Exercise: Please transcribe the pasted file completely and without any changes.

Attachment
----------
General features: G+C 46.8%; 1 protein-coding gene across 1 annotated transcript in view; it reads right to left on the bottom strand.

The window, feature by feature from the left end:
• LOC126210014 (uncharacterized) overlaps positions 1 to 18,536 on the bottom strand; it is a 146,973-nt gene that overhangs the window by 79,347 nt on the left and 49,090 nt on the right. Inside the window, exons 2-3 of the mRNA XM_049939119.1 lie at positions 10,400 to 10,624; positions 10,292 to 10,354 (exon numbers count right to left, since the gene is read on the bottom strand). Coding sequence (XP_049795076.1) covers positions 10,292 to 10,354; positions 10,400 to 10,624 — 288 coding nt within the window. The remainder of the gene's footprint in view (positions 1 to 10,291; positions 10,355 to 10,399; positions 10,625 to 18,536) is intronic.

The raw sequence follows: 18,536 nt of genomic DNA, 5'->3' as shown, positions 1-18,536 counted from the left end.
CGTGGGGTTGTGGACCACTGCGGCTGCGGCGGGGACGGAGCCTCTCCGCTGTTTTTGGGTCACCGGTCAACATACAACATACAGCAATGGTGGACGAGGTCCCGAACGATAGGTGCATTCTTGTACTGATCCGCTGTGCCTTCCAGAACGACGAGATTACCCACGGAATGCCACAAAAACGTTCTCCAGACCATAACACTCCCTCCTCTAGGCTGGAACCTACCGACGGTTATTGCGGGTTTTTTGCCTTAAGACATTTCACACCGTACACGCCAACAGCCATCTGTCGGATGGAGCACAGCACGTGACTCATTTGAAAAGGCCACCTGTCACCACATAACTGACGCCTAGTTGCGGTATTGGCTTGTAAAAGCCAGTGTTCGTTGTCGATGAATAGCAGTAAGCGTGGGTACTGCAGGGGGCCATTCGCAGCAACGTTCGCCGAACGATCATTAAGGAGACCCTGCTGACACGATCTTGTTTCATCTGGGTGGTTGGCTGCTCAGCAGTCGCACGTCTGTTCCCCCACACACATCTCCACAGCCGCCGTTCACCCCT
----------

General features: G+C 46.8%; 1 protein-coding gene across 1 annotated transcript in view; it reads right to left on the bottom strand.

The window, feature by feature from the left end:
• LOC126210014 (uncharacterized) overlaps positions 1 to 18,536 on the bottom strand; it is a 146,973-nt gene that overhangs the window by 79,347 nt on the left and 49,090 nt on the right. Inside the window, exons 2-3 of the mRNA XM_049939119.1 lie at positions 10,400 to 10,624; positions 10,292 to 10,354 (exon numbers count right to left, since the gene is read on the bottom strand). Coding sequence (XP_049795076.1) covers positions 10,292 to 10,354; positions 10,400 to 10,624 — 288 coding nt within the window. The remainder of the gene's footprint in view (positions 1 to 10,291; positions 10,355 to 10,399; positions 10,625 to 18,536) is intronic.

The raw sequence follows: 18,536 nt of genomic DNA, 5'->3' as shown, positions 1-18,536 counted from the left end.
CGTGGGGTTGTGGACCACTGCGGCTGCGGCGGGGACGGAGCCTCTCCGCTGTTTTTGGGTCACCGGTCAACATACAACATACAGCAATGGTGGACGAGGTCCCGAACGATAGGTGCATTCTTGTACTGATCCGCTGTGCCTTCCAGAACGACGAGATTACCCACGGAATGCCACAAAAACGTTCTCCAGACCATAACACTCCCTCCTCTAGGCTGGAACCTACCGACGGTTATTGCGGGTTTTTTGCCTTAAGACATTTCACACCGTACACGCCAACAGCCATCTGTCGGATGGAGCACAGCACGTGACTCATTTGAAAAGGCCACCTGTCACCACATAACTGACGCCTAGTTGCGGTATTGGCTTGTAAAAGCCAGTGTTCGTTGTCGATGAATAGCAGTAAGCGTGGGTACTGCAGGGGGCCATTCGCAGCAACGTTCGCCGAACGATCATTAAGGAGACCCTGCTGACACGATCTTGTTTCATCTGGGTGGTTGGCTGCTCAGCAGTCGCACGTCTGTTCCCCCACACACATCTCCACAGCCGCCGTTCACCCCT